However, in line with Palestinian intractability, the plan was rejected even before unveiled!
The knee jerk reaction from that leadership optimizes the stubborn and corrupt leadership of the Palestinians where the masses have certainly not reacted as violently as expected and in fact the ‘silent majority’ have indeed shown a certain willingness to see where the proposals could lead to. Of course organizations like the BDS, Media Review Network, UNHRC and the Arab League vented their rejection without considering the people most affected by this plan, especially the future wellbeing of the Palestinian people, who too frequently are a political tool of the political agendas of others.
All their efforts are channeled at the destruction of Israel and the Palestinians are simply a convenient platform to achieve this aim. In an ideal world, the Israeli-Palestinian conflict would have been resolved, peace secured and the Jew haters – disguised as anti-Zionists – would have had to dig even more deep to come up with other initiatives to further their cause.
American law professor and civil libertarian, Alan Dershowitz, recently asked an audience to consider where were the concerned liberals during the Cambodian, Rwandan, Darfur and Congolese genocides and where are they today with the unfolding genocides in Myanmar, Yemeni and Syria in full view of the world? The simple answer: These liberal folks including the UNHCR, ICC, BDS and others are all too busy castigating Israel than being bothered with the genocide of millions of people. Indeed, many millions of people mercilessly slaughtered and not one single country or human rights bodies not only did / do nothing about such vile acts but hardly voiced any objections in world forums to such carnage. No, the most important item on their agendas was malicious defamation of the only democracy in the Middle East.
Isn’t that more important than a few million people including women and children being slaughtered?
This must raise questions as to the morality of such people who would level their focus at denigrating a country whose human rights record, democratic institution’s, an independent judiciary, a free press and gender equality is not only without equal in the region but can stand head and shoulders with any free country in world. Yet all these attributes fade into oblivion in the face of rubbishing Israel at every and any opportunity.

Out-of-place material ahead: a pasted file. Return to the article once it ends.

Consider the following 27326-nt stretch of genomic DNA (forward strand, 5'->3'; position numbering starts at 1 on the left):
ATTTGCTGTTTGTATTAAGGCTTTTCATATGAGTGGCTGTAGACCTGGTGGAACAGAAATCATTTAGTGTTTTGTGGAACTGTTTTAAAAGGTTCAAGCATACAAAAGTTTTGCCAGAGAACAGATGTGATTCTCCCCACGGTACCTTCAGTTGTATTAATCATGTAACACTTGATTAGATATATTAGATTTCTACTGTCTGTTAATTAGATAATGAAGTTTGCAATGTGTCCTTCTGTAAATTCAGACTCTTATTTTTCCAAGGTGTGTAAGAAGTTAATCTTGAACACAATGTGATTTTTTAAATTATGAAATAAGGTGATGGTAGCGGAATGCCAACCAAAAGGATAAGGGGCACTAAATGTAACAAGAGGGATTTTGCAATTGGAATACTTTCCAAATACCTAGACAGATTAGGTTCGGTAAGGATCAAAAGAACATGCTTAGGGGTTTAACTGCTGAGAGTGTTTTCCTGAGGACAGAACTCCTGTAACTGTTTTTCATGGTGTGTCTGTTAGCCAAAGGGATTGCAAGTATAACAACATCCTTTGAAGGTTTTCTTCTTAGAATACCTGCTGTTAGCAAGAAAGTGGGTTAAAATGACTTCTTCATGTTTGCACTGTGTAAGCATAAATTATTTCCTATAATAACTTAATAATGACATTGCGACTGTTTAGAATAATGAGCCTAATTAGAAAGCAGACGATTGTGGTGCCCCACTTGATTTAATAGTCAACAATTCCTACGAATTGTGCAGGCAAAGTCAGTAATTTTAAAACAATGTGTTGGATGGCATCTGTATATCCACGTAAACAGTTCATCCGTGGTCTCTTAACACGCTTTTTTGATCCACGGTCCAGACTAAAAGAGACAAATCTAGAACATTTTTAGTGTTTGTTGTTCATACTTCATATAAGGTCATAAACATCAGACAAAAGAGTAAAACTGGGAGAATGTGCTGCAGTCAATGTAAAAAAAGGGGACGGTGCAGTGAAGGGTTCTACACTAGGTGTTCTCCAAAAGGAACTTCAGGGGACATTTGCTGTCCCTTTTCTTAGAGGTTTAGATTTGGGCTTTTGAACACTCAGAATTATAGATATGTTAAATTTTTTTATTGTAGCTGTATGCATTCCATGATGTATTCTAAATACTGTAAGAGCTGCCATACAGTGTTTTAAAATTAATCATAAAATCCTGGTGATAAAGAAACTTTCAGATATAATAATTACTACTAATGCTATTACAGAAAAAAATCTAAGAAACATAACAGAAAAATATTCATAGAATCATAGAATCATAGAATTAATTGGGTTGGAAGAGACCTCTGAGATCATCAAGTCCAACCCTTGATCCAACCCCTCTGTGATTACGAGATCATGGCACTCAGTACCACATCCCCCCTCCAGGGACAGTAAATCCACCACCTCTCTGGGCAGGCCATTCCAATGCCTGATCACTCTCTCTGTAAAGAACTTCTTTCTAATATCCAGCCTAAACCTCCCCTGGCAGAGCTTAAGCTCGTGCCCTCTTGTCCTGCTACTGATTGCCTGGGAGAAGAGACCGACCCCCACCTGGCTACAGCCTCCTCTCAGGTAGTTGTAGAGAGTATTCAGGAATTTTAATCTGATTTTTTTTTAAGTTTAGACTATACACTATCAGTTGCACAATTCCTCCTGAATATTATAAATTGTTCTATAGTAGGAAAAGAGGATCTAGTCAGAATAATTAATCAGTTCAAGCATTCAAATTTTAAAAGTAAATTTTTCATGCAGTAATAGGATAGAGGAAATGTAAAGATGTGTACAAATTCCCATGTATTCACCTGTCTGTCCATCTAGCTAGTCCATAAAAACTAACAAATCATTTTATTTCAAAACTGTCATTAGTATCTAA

Where is the ANC so quick to downgrade diplomatic relations with Israel but at the same time have visions of being a peacemaker? Rich indeed given the ongoing hostility that they perpetuate against Israel and digest the fake news and lies being bandied about by those driven by hate. Not surprising given the ANC degeneration into racial ideology having abandoned the vision of racial equality and unity of Nelson Mandela.
The real tragedy is the timing of the “peace deal” debate coming hard on the heels of the two international gatherings one in Jerusalem on World Holocaust Remembrance Day and the other at the site of the infamous Auschwitz death camp commemorating the liberation of that camp. At both events the rise of anti-Semitism took centre stage with world leaders together with Holocaust survivors highlighting this scourge and warning just how today’s hatred could so easily become a repetition of past genocides.
Will world leaders sit up and listen and more importantly will they do anything to counteract this plague?
Events in Belgium last year where caricatures of Jews formed part of a carnival float procession through the main streets elicited hardly any censure form officialdom in that country, with some mielie-mouthed explanation of freedom of speech and expression.
Is that the way countries are going to combat ant-Semitic expression?
About the author: